The Hamilton Spectator
March 21, 2009

Robert Howard

We are a nation of immigrants — from First Nations people’s distant ancestors crossing the Bering Strait, through the great ship-borne migrations of the 19th and 20th centuries, to the present-day daily arrival of new Canadians at airports across this country.

Hamilton was built by people who came from other places. But we need more of them — new Canadians who understand a new home is an opportunity for security and to realize dreams and ambitions, for themselves, for their children and for their children’s children.

Hamilton must attract immigrants to fuel the skilled workforce that is needed — needed even during these bad economic times — to maintain, let alone grow, our local economy.

Skilled workers — for manufacturing, health care, service industry, social services, the public sector or transportation and more will continue to be in demand. If Hamilton does not attract immigrants who can fill that need, employers will go elsewhere to find them, taking existing jobs and tax revenues with them.

Hamilton is in competition with other cities for the number — and kind — of immigrants we need. If places like London, Waterloo, Halton and Niagara are more attractive to new Canadians than Hamilton, this city is starved of the workers and the entrepreneurial capital a growing city needs. In that race, we have fallen behind.

This is all to say that Hamilton’s about-to-be-launched immigration strategy is a smart and badly needed initiative. The only knock against it is that we need it, as the saying goes, yesterday.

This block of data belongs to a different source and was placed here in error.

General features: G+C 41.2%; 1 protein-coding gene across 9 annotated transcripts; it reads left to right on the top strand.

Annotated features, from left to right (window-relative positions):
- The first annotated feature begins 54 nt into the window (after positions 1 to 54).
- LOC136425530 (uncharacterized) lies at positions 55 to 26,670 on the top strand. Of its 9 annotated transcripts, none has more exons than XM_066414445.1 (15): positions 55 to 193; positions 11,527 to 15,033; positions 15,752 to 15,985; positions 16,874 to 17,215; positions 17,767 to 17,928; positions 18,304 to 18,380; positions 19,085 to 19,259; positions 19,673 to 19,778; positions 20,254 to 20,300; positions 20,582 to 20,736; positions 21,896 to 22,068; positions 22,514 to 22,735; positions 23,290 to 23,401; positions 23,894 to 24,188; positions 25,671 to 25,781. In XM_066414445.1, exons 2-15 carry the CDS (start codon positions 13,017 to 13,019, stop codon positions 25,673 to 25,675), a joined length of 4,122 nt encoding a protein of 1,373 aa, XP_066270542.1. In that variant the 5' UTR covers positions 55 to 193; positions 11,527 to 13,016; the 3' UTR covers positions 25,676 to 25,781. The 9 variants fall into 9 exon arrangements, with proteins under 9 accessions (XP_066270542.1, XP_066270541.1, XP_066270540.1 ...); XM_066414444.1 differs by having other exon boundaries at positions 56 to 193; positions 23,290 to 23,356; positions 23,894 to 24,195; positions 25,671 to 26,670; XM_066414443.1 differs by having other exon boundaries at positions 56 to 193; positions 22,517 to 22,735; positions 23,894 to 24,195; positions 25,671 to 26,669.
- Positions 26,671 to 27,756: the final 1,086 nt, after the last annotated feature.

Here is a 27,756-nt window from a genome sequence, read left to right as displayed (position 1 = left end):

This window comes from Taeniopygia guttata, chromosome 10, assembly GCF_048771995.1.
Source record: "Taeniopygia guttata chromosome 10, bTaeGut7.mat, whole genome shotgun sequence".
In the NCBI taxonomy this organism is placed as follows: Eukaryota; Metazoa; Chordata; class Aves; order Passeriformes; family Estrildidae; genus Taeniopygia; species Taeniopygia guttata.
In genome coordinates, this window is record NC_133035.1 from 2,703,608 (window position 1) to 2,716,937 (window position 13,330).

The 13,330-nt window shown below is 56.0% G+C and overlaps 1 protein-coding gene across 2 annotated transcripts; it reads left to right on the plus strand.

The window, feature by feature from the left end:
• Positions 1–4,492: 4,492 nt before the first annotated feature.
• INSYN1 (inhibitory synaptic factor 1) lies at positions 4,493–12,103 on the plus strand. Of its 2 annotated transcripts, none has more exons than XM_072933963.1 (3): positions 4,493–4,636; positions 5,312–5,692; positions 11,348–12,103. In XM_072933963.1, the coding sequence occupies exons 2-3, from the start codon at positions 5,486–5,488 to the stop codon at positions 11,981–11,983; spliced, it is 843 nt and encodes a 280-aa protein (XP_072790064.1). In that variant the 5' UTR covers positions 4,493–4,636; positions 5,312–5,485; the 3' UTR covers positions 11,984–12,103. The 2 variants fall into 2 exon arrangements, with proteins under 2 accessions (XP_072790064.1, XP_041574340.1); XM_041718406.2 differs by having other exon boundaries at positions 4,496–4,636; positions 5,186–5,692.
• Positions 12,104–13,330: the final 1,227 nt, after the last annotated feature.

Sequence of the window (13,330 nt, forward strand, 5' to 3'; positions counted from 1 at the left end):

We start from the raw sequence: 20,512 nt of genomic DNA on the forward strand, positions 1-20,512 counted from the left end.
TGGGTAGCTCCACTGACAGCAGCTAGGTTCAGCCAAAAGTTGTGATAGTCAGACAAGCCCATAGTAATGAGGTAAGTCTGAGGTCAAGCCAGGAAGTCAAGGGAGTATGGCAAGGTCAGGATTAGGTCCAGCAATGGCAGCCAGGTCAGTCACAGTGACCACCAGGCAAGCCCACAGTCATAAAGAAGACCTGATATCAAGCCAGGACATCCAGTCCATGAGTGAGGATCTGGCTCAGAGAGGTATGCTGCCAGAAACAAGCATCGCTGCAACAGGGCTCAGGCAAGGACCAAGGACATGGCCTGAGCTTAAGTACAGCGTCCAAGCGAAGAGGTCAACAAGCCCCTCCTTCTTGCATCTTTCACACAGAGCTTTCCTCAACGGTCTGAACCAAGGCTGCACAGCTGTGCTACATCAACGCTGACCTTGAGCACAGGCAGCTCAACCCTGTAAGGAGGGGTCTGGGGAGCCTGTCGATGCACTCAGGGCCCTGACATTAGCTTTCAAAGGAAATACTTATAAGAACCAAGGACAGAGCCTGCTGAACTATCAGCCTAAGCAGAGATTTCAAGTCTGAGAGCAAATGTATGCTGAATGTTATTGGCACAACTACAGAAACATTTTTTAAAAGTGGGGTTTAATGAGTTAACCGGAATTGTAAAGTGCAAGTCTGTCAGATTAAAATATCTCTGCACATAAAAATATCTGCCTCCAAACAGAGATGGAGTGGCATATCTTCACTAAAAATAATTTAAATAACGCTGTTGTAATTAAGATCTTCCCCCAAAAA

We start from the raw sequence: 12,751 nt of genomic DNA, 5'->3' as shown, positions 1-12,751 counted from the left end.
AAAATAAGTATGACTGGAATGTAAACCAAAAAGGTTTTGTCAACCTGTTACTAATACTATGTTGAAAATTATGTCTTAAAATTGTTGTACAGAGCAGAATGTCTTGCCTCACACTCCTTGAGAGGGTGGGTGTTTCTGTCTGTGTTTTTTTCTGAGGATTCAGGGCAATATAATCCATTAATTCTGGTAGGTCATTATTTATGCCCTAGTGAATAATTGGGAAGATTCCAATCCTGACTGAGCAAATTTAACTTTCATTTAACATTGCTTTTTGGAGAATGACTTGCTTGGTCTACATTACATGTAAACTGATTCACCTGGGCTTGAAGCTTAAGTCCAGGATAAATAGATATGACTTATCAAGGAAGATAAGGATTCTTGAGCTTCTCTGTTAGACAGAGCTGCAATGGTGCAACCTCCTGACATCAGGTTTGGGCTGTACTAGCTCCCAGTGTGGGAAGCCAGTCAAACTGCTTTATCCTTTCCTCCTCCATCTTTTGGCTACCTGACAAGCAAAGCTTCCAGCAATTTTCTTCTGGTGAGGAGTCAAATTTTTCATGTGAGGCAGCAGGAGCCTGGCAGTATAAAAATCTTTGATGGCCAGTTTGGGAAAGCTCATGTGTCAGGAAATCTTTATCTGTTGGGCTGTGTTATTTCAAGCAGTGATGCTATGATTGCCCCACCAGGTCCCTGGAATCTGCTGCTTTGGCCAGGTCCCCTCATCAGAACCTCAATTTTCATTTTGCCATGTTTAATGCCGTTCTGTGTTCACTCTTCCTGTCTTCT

The proposed Immigration Partnership Council must move with all speed to develop and implement ways to sell Hamilton to immigrants before they leave their homelands, to show them that the opportunities for housing, employment, educational, cultural and lifestyle here makes this a good place to live, work and raise a family. Hamilton also needs to sell itself to new Canadians already in traditional immigrant hubs, such as Toronto and Vancouver and finding them overly expensive, overcrowded and lacking decent jobs or career prospects.

This city has advantages going in. Hamilton ranks third in Canada for attracting immigrants and is high among all North American cities. Part of that can be credited to the work of Hamilton’s Settlement and Integration Services Organization, the efforts of Hamilton’s Centre for Civic Inclusion, and other civic and agency initiatives to help immigrants make a home and build a future here. We can build on that. New Canadians have looked, through the centuries, to the big picture. They ask: Where can I settle that will let me support my family, live in my own home, have neighbours with whom I can develop bonds of friendship and perhaps shared culture, give my children opportunities beyond my own, and make a good life for my loved ones?

Some people are wary of attracting new immigrants during an economic and employment downturn. We would argue that it is during a lull like this that Hamilton can make up ground, can use it as an opportunity to bring, and keep, the Hamiltonians we need for the 21st century.

Reference: Hamilton Spectator